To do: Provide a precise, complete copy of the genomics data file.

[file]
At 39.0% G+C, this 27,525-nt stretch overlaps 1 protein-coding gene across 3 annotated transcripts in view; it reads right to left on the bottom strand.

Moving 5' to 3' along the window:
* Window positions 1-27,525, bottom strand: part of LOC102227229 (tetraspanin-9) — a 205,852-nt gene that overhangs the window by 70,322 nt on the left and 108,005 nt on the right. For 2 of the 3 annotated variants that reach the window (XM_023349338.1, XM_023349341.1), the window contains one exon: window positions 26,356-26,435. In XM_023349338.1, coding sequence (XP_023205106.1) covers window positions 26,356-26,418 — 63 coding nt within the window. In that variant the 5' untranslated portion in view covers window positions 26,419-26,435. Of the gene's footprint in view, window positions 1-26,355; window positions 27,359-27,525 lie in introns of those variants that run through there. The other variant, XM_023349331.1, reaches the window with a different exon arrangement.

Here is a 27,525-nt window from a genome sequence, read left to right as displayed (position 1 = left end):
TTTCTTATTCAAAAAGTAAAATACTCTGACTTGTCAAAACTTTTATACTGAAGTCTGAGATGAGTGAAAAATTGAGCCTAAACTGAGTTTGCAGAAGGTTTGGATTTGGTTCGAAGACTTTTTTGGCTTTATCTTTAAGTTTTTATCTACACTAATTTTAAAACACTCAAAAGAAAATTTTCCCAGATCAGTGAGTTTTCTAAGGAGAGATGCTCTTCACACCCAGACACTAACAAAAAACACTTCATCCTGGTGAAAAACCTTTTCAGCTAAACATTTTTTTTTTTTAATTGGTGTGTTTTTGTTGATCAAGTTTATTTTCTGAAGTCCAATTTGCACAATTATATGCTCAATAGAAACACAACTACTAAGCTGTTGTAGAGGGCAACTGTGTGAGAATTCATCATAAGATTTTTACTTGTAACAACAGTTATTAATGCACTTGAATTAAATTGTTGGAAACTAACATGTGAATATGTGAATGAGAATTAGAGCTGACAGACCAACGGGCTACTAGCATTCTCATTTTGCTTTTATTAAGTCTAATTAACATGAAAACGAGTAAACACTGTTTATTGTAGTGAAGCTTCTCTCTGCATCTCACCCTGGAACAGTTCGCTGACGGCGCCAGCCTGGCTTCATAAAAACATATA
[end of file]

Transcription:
At 39.0% G+C, this 27,525-nt stretch overlaps 1 protein-coding gene across 3 annotated transcripts in view; it reads right to left on the bottom strand.

Moving 5' to 3' along the window:
* Window positions 1-27,525, bottom strand: part of LOC102227229 (tetraspanin-9) — a 205,852-nt gene that overhangs the window by 70,322 nt on the left and 108,005 nt on the right. For 2 of the 3 annotated variants that reach the window (XM_023349338.1, XM_023349341.1), the window contains one exon: window positions 26,356-26,435. In XM_023349338.1, coding sequence (XP_023205106.1) covers window positions 26,356-26,418 — 63 coding nt within the window. In that variant the 5' untranslated portion in view covers window positions 26,419-26,435. Of the gene's footprint in view, window positions 1-26,355; window positions 27,359-27,525 lie in introns of those variants that run through there. The other variant, XM_023349331.1, reaches the window with a different exon arrangement.

Here is a 27,525-nt window from a genome sequence, read left to right as displayed (position 1 = left end):
TTTCTTATTCAAAAAGTAAAATACTCTGACTTGTCAAAACTTTTATACTGAAGTCTGAGATGAGTGAAAAATTGAGCCTAAACTGAGTTTGCAGAAGGTTTGGATTTGGTTCGAAGACTTTTTTGGCTTTATCTTTAAGTTTTTATCTACACTAATTTTAAAACACTCAAAAGAAAATTTTCCCAGATCAGTGAGTTTTCTAAGGAGAGATGCTCTTCACACCCAGACACTAACAAAAAACACTTCATCCTGGTGAAAAACCTTTTCAGCTAAACATTTTTTTTTTTTAATTGGTGTGTTTTTGTTGATCAAGTTTATTTTCTGAAGTCCAATTTGCACAATTATATGCTCAATAGAAACACAACTACTAAGCTGTTGTAGAGGGCAACTGTGTGAGAATTCATCATAAGATTTTTACTTGTAACAACAGTTATTAATGCACTTGAATTAAATTGTTGGAAACTAACATGTGAATATGTGAATGAGAATTAGAGCTGACAGACCAACGGGCTACTAGCATTCTCATTTTGCTTTTATTAAGTCTAATTAACATGAAAACGAGTAAACACTGTTTATTGTAGTGAAGCTTCTCTCTGCATCTCACCCTGGAACAGTTCGCTGACGGCGCCAGCCTGGCTTCATAAAAACATATA